1. ## group action

I have the following question consisting of two parts: a) Let G be a finite group. Show that if H<G then
G is not the union of conjugates of H ?
b) Show that if G acts transitively on a set X of size at least 2
then some g in G acts without fixed points (Hint: Use a)
For a) I tried to use a counting argument.
Since |gHg^-1|=|H| then The total number of elements
are (|G|/|N(H)|).(|H|-1)<= (|G|/|H|).(|H|-1) <= ...
Does that help me in any thing ?
For b) I can say , let a,b in G then there is g s.t. g.a=b
and we can show that G_a=g^-1.G_b.g
from a) we can conclude there is an element g such that
is not included in any conjugate subgroup of H.
Can any one help on this question ? Thanks

2. Originally Posted by hgd7833
I have the following question consisting of two parts: a) Let G be a finite group. Show that if H<G then
G is not the union of conjugates of H ?
b) Show that if G acts transitively on a set X of size at least 2
then some g in G acts without fixed points (Hint: Use a)
For a) I tried to use a counting argument.
Since |gHg^-1|=|H| then The total number of elements
are (|G|/|N(H)|).(|H|-1)<= (|G|/|H|).(|H|-1) <= ...
Does that help me in any thing ?
For b) I can say , let a,b in G then there is g s.t. g.a=b
and we can show that G_a=g^-1.G_b.g
from a) we can conclude there is an element g such that
is not included in any conjugate subgroup of H.
Can any one help on this question ? Thanks
For (a) use the orbit-stabiliser theorem (your action will be conjugation)! You want to use the obrit-stabiliset theorem to find out stuff about the index of your group.

Again, (b) falls out quite quickly if you use the orbit-stabiliser theorem. However, I am unsure why you would need part (a). Have you come across the orbit-stabiliser theorem yet?..

3. For a) I would say, let H act on G by conjugation, then |G|=|Z(G)/\H|+ sum([H:C(a_i)] = |Z(G)/\H|+|O(H)|
So G is union of conjugates of H only if |G|= |O(H)| but this implies that |Z(G)/\H|= 0 which is impossible ( is this right ?)

For b) If G acts transitively on a set X then X has only one orbit. So |X|= | Fix(X)| + |O(x)| , so for every y in X there is g in G such that g.y=x hence
y belongs to O(x) . BUT we need a single g such that g.a is not a for every a in X.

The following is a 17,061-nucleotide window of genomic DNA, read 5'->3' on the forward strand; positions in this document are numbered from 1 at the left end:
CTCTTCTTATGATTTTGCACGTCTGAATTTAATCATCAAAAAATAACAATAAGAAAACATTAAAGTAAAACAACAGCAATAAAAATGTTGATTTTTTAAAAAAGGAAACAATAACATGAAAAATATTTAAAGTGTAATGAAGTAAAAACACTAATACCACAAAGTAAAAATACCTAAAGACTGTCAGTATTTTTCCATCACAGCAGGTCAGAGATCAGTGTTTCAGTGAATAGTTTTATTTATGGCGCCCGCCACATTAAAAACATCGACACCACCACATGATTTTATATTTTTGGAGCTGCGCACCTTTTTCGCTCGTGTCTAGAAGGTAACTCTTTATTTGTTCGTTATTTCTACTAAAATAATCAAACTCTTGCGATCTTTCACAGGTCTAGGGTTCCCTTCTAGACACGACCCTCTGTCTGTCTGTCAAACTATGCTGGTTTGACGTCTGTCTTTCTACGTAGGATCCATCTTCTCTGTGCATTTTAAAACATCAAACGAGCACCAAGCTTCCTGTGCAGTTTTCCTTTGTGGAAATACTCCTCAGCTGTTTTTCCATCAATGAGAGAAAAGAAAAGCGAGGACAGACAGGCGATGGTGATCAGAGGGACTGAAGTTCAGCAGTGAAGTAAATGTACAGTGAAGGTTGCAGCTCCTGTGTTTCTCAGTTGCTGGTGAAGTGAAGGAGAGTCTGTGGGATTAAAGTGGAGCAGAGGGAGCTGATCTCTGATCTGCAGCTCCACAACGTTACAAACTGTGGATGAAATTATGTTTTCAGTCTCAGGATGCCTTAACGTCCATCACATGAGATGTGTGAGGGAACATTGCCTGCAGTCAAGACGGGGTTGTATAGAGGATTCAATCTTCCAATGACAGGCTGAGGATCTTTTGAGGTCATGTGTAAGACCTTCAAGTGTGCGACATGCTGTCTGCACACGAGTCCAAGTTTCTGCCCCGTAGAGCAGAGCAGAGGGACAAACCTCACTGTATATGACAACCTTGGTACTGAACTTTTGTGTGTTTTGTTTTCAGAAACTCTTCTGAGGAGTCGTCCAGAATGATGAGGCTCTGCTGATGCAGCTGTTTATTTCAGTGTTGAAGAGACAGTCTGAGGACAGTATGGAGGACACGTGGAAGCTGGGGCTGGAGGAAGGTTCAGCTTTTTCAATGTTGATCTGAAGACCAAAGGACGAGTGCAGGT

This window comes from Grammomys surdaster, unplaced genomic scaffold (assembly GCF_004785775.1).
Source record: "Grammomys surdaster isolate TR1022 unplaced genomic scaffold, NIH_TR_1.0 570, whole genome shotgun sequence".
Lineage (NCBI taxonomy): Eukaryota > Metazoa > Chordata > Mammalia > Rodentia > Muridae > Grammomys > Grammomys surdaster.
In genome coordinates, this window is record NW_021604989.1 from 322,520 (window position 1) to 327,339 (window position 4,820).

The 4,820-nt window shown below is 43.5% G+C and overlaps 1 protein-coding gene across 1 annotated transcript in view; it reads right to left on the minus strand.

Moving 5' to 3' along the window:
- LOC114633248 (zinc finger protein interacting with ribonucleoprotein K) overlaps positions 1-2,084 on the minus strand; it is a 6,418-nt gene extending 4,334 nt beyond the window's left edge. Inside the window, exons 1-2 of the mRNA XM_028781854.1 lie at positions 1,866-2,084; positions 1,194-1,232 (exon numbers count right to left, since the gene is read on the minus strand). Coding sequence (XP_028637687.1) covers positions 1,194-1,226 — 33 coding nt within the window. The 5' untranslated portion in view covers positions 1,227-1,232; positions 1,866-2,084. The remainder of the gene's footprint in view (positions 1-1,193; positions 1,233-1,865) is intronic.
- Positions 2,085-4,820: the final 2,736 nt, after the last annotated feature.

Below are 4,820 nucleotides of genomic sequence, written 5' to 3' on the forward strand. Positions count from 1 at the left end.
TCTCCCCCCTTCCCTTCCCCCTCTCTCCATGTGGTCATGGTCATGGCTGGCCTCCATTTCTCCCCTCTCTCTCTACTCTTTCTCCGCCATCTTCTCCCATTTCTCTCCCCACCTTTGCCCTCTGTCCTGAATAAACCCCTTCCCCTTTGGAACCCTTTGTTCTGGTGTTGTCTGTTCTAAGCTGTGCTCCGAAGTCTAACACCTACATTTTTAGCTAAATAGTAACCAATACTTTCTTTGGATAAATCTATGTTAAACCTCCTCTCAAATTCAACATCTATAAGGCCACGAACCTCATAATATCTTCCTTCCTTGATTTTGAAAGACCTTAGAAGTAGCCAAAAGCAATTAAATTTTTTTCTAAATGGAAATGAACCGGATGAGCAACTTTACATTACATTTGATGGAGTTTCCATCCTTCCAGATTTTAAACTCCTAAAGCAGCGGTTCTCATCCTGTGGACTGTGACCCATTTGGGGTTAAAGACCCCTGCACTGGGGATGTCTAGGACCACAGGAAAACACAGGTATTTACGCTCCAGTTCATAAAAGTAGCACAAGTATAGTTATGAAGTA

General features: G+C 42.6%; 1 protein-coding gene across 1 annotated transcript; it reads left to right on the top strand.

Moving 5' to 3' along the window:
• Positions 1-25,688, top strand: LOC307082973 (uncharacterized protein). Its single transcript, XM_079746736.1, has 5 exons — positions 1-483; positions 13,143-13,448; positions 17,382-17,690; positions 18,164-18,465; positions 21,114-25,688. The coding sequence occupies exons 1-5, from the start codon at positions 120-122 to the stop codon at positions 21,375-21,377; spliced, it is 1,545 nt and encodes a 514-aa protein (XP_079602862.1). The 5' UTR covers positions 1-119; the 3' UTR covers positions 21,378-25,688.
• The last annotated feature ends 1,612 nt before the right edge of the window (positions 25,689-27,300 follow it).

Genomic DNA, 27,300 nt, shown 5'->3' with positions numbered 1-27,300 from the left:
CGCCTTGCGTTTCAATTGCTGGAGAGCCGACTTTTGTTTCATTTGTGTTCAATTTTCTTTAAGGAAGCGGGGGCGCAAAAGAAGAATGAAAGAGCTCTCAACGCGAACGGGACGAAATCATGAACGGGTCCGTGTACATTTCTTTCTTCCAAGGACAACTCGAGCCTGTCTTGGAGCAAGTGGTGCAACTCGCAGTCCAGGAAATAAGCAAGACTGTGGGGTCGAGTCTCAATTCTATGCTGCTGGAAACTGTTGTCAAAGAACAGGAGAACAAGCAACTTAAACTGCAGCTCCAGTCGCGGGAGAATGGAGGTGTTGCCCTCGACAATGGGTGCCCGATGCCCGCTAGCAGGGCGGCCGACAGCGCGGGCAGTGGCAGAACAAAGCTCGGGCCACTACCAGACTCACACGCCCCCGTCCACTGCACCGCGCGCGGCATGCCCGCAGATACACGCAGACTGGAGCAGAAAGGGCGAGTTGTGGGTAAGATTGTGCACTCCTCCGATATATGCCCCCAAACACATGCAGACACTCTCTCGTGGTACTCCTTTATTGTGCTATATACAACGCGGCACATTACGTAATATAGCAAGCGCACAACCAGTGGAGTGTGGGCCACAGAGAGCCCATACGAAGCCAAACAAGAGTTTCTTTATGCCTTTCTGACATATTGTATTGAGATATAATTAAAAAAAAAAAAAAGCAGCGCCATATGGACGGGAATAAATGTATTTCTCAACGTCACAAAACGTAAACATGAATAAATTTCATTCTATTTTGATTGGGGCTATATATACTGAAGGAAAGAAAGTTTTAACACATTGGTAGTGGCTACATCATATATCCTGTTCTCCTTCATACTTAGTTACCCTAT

Actually the question came ion this way, and they gave the hint on b to use a.

For a) I would say, let H act on G by conjugation, then |G|=|Z(G)/\H|+ sum([H:C(a_i)] = |Z(G)/\H|+|O(H)|
So G is union of conjugates of H only if |G|= |O(H)| but this implies that |Z(G)/\H|= 0 which is impossible ( is this right ?)

For b) If G acts transitively on a set X then X has only one orbit. So |X|= | Fix(X)| + |O(x)| , so for every y in X there is g in G such that g.y=x hence
y belongs to O(x) . BUT we need a single g such that g.a is not a for every a in X.

Actually the question came ion this way, and they gave the hint on b to use a.

5. Originally Posted by hgd7833
For a) I would say, let H act on G by conjugation, then |G|=|Z(G)/\H|+ sum([H:C(a_i)] = |Z(G)/\H|+|O(H)|
So G is union of conjugates of H only if |G|= |O(H)| but this implies that |Z(G)/\H|= 0 which is impossible ( is this right ?)
I am not entirely sure what you mean here, although I presume it is a perversion of the class equation. What do you mean by Z(G)/\H? Is it $\displaystyle Z(G) \setminus (Z(G) \cap H)$? This should be the centraliser of H, the elements which stay fixed under conjugation by H. And is O(H) the orbit of H? However, the way you have constructed this is, I believe, incorrect.

As you have covered the class equation, please go and look up the orbit-stabiliser theorem. It will tell you how the centraliser and the orbit of H are connected.

Originally Posted by hgd7833
For b) If G acts transitively on a set X then X has only one orbit. So |X|= | Fix(X)| + |O(x)| , so for every y in X there is g in G such that g.y=x hence
y belongs to O(x) . BUT we need a single g such that g.a is not a for every a in X.

Actually the question came ion this way, and they gave the hint on b to use a.
No! Look up the orbit-stabiliser theorem! $\displaystyle |X| \neq |Fix(X)|+|O(X)|$, the orbit-stabiliser theorem tells you how these are connected!

6. I worked on this problem and using your argument for a while. I think I got it now. I am acting the group G on H by group conjugation, i.e. g.H = gHg^-1
so, number of conjugates of H is the order of orbit of H, If G is the union of conjugates then for every g in G g belongs to one of the orbits,
but Fix(H) is not empty since e.H=e.H.e=H so the identity belongs to Fix(H) hence the result follows.
But this implies b follows trivially without using orbit - stabilizer theorem. Right ?
Thanks Swlabr